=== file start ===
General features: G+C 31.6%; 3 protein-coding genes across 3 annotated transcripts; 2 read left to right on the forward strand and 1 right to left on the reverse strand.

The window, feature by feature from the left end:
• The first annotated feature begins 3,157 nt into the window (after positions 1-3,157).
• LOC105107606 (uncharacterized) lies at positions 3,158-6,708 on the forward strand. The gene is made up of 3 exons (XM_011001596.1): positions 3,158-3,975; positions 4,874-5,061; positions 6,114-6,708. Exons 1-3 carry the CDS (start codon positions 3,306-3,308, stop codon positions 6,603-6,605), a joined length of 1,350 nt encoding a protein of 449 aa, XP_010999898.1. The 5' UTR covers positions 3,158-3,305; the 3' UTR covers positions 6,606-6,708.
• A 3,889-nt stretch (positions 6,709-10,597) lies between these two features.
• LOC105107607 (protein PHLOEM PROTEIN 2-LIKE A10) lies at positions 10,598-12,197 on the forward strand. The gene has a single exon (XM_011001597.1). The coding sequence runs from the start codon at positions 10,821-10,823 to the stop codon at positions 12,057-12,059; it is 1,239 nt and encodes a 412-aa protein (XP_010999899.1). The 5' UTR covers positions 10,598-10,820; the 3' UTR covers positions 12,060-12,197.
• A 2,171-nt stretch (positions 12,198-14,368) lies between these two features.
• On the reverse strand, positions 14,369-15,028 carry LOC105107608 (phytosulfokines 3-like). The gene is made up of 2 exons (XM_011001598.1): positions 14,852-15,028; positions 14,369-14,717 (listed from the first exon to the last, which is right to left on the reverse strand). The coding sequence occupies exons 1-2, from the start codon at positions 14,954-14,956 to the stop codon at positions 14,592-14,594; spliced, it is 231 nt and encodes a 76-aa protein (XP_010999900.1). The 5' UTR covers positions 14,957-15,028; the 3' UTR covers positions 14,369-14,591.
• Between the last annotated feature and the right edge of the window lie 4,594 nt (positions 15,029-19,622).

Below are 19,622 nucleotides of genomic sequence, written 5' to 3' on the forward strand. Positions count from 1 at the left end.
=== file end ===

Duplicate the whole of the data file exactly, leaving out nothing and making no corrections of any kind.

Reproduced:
General features: G+C 31.6%; 3 protein-coding genes across 3 annotated transcripts; 2 read left to right on the forward strand and 1 right to left on the reverse strand.

The window, feature by feature from the left end:
• The first annotated feature begins 3,157 nt into the window (after positions 1-3,157).
• LOC105107606 (uncharacterized) lies at positions 3,158-6,708 on the forward strand. The gene is made up of 3 exons (XM_011001596.1): positions 3,158-3,975; positions 4,874-5,061; positions 6,114-6,708. Exons 1-3 carry the CDS (start codon positions 3,306-3,308, stop codon positions 6,603-6,605), a joined length of 1,350 nt encoding a protein of 449 aa, XP_010999898.1. The 5' UTR covers positions 3,158-3,305; the 3' UTR covers positions 6,606-6,708.
• A 3,889-nt stretch (positions 6,709-10,597) lies between these two features.
• LOC105107607 (protein PHLOEM PROTEIN 2-LIKE A10) lies at positions 10,598-12,197 on the forward strand. The gene has a single exon (XM_011001597.1). The coding sequence runs from the start codon at positions 10,821-10,823 to the stop codon at positions 12,057-12,059; it is 1,239 nt and encodes a 412-aa protein (XP_010999899.1). The 5' UTR covers positions 10,598-10,820; the 3' UTR covers positions 12,060-12,197.
• A 2,171-nt stretch (positions 12,198-14,368) lies between these two features.
• On the reverse strand, positions 14,369-15,028 carry LOC105107608 (phytosulfokines 3-like). The gene is made up of 2 exons (XM_011001598.1): positions 14,852-15,028; positions 14,369-14,717 (listed from the first exon to the last, which is right to left on the reverse strand). The coding sequence occupies exons 1-2, from the start codon at positions 14,954-14,956 to the stop codon at positions 14,592-14,594; spliced, it is 231 nt and encodes a 76-aa protein (XP_010999900.1). The 5' UTR covers positions 14,957-15,028; the 3' UTR covers positions 14,369-14,591.
• Between the last annotated feature and the right edge of the window lie 4,594 nt (positions 15,029-19,622).

Below are 19,622 nucleotides of genomic sequence, written 5' to 3' on the forward strand. Positions count from 1 at the left end.